The Day of the Dead Parts 1-8 1
Symphony of Scorpions 1-4
Forest Path to the Spring
John Carberry (narrator1)/band directed by Graham Collier
rec. 1976-78 [60:06 + 59:15]
Collier's recent death, and the almost simultaneous restoration of much of his back catalogue, has refocused attention onto these elemental and profoundly important works. They fuse the improvisational with the structured, the literary with the musical, and do so in a way that at its best yields an enhancement, not a diminution, of sonic intensity.
The inspiration for Collier was the writing of Malcolm Lowry, author of, most famously, Under the Volcano. In The Day of the Dead John Carberry narrates (excellently) passages from Lowry's novel whilst the instrumentalists improvise to it. One says `to it' but it is part of Collier's achievement somehow to ensure that they improvise `through' it, with the result that there is seamlessness, and an almost symbiotic relation, between words and music. The peaks and crests of the texts are faithfully reflected in the surging rise and fall of the music and with improvisers such as Alan Wakeman, Art Themen and Malcolm Griffiths on hand, the realisation of congruity is easily achieved. Sonorities are certainly free but when Lowry's elliptical, occasionally sodden romanticism emerges in parts 7 and 8, we hear a correspondence from the instrumentalists who present a wan, ornamented sentiment in coiling response. Typically we end with a Lowry throwaway; `He returned to the bar', which exemplifies the sixpence-turning determination of the imperious alcoholic.
Disc 2 also takes its theme and texts from Lowry; no narration here though, instead an all-instrumental contribution. Though much admired, a couple of these works seem to me to be somewhat less consistent in tone and approach than The Day of the Dead. At twenty-three minutes October Ferry is roughly as long as Parts 1 and 2 of The Day of the Dead but it does embody a different aesthetic. It opens with Roger Dean's jagged, unsettled piano, and then embraces a dramatic tenor solo from Themen. But at the three-quarter mark jazz-rock grooves are infiltrated and these take the music in another direction entirely. It's this that dates some of Collier's experiments, miring them within the confines of a stylistic imperative rather than allowing the music to reach its full implications independent of them.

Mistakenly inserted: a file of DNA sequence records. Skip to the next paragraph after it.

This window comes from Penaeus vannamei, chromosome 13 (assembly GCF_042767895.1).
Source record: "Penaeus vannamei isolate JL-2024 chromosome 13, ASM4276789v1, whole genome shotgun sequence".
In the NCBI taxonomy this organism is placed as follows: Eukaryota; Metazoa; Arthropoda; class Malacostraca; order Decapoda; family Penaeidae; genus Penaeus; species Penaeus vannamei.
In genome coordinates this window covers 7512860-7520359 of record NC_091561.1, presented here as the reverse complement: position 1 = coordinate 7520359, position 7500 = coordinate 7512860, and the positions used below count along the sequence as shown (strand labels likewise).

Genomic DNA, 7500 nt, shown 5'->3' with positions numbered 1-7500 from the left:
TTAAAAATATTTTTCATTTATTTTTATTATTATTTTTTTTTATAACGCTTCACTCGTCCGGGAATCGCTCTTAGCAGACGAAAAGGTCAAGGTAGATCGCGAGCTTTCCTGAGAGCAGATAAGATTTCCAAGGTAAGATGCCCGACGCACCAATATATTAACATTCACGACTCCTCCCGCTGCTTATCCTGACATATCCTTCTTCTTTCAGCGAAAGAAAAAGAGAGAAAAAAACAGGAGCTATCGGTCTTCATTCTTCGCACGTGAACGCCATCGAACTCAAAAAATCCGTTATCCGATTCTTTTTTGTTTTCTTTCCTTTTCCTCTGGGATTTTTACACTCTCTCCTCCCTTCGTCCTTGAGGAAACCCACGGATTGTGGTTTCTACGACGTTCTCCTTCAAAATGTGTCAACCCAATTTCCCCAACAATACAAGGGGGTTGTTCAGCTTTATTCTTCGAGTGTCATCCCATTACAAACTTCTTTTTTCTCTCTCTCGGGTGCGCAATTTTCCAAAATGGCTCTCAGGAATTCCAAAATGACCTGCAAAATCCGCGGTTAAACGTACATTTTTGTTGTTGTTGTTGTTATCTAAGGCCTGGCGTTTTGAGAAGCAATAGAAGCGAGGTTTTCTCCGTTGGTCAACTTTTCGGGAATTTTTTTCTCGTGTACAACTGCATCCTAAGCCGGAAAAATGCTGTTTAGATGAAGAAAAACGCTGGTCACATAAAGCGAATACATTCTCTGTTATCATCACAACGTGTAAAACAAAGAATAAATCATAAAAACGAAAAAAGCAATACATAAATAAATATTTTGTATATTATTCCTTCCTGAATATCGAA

Symphony of Scorpions is more widely admired in some circles than The Day of the Dead and there is certainly colouristic density, surging brass, wailing saxes, scuttling percussion and all the impedimenta of a full-on free blow. Yet for all the semi-humorous clicking and clucking of some saxophonic playing - Collier's equivalent of the 1920s slap tongue style, perhaps - the hokey, semi-sardonic Old Time spirit that emerges is followed, once again, by jazz-rock grooves that tend to submerge, and not elevate the music. Doubtless it would be denied by most, but elements of this piece remind one of the theatricality propounded by The Art Ensemble of Chicago, whose old time religion eruptions had a similarly startling effect but who never would have embraced the jazz-rock elements that so pervade some of Collier's work. Forest Path to the Spring, as if to turn this argument on its head, is just a reflective duo for sax and piano, refined, lyrical, and limpid.
Collier's back catalogue is emerging with creditable rapidity now. Long may that continue, as his music is indeed important and lasting. It's at its best when stylistically most seamless, and at its least successful when most pluralistic.